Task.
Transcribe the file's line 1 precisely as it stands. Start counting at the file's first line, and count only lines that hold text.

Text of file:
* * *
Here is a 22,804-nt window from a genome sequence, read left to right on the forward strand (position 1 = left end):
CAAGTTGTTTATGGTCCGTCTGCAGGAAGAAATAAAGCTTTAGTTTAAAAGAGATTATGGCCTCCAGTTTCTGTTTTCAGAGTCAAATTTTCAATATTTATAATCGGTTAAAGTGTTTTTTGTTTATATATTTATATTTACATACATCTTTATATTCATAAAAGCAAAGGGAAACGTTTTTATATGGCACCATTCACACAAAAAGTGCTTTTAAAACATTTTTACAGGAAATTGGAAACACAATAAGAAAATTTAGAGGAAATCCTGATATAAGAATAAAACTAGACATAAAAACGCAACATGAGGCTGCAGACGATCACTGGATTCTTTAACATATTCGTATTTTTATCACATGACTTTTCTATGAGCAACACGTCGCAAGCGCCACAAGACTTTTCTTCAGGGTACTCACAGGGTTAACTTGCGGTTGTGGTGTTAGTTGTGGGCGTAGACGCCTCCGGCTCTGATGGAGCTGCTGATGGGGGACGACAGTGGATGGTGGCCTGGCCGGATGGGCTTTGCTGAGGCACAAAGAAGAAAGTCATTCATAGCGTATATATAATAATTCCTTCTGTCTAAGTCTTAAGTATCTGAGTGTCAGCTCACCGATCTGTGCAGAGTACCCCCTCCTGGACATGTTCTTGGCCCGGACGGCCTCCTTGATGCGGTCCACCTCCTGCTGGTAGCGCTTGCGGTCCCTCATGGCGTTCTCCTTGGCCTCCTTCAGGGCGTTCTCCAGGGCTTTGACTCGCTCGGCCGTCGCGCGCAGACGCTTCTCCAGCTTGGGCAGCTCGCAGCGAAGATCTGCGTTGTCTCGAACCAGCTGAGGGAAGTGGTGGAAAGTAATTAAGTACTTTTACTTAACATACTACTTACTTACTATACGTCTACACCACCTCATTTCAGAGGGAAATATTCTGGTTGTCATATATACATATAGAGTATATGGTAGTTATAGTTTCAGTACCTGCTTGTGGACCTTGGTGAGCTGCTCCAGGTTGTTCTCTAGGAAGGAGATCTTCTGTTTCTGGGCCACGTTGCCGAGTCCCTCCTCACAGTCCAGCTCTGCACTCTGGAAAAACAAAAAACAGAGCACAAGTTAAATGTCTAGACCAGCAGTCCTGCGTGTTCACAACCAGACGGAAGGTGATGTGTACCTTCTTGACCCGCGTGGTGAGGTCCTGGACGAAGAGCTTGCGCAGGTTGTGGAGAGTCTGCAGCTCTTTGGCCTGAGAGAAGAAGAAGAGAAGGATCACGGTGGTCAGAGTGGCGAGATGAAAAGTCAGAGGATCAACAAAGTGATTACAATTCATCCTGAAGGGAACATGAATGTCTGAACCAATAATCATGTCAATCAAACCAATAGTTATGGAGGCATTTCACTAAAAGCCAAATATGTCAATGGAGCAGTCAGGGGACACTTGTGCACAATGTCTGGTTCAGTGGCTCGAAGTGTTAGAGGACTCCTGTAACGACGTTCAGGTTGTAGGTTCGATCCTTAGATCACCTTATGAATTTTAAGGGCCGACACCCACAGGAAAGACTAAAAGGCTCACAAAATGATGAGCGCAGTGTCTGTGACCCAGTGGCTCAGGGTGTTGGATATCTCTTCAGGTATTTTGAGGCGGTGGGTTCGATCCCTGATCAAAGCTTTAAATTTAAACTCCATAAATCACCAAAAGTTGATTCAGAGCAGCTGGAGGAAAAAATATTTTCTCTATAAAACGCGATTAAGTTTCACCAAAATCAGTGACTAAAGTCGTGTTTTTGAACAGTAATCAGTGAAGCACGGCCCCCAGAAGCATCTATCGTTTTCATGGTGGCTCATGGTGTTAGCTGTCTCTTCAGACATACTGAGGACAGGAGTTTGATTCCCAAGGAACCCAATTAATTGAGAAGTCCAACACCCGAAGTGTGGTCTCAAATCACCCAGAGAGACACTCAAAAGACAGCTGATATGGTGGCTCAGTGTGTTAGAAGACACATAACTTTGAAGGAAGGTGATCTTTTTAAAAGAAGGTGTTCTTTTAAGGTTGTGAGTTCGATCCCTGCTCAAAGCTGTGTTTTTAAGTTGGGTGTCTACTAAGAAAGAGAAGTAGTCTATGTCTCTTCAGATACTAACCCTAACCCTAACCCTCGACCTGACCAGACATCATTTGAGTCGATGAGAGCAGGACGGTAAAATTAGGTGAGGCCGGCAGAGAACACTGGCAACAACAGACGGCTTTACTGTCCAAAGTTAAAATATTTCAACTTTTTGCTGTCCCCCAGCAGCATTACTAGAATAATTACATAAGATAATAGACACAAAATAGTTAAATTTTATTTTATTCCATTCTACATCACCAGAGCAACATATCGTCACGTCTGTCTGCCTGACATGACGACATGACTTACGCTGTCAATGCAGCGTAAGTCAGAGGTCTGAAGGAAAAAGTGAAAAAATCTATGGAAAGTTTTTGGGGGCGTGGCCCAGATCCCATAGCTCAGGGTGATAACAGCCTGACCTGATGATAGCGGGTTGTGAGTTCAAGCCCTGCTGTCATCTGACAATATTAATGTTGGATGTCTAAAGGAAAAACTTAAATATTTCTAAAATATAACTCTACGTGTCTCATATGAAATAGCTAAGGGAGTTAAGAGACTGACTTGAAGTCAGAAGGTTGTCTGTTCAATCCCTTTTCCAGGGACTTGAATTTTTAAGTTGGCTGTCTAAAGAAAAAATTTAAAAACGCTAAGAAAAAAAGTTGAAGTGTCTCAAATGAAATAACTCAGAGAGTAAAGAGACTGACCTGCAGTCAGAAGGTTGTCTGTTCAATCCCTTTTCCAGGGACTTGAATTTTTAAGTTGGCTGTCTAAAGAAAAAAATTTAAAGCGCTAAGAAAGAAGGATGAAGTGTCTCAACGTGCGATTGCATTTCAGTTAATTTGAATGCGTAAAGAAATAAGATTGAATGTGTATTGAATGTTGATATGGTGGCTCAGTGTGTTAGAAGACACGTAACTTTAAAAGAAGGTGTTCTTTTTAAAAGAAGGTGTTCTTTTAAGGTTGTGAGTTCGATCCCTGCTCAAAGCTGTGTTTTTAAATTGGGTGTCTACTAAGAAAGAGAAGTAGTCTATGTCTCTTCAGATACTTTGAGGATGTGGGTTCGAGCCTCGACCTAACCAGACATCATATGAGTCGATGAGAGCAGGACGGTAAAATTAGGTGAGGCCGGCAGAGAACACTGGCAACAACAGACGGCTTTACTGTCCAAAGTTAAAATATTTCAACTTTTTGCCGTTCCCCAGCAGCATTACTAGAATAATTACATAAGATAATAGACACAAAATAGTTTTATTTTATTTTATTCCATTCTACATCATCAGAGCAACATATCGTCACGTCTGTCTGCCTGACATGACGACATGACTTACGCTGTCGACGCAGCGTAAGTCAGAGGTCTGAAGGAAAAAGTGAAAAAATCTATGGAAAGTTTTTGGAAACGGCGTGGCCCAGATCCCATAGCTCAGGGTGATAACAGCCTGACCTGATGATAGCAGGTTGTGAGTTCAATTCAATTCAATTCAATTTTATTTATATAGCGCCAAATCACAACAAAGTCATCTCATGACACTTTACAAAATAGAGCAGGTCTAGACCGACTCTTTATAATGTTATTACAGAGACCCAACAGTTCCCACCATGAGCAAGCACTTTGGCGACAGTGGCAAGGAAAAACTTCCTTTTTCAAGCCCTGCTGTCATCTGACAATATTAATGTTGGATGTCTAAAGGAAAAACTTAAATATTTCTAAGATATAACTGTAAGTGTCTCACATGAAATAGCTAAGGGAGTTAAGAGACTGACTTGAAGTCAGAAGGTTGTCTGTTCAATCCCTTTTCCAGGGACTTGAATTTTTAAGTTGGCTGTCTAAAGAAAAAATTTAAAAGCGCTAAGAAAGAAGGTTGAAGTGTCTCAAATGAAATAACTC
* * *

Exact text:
Here is a 22,804-nt window from a genome sequence, read left to right on the forward strand (position 1 = left end):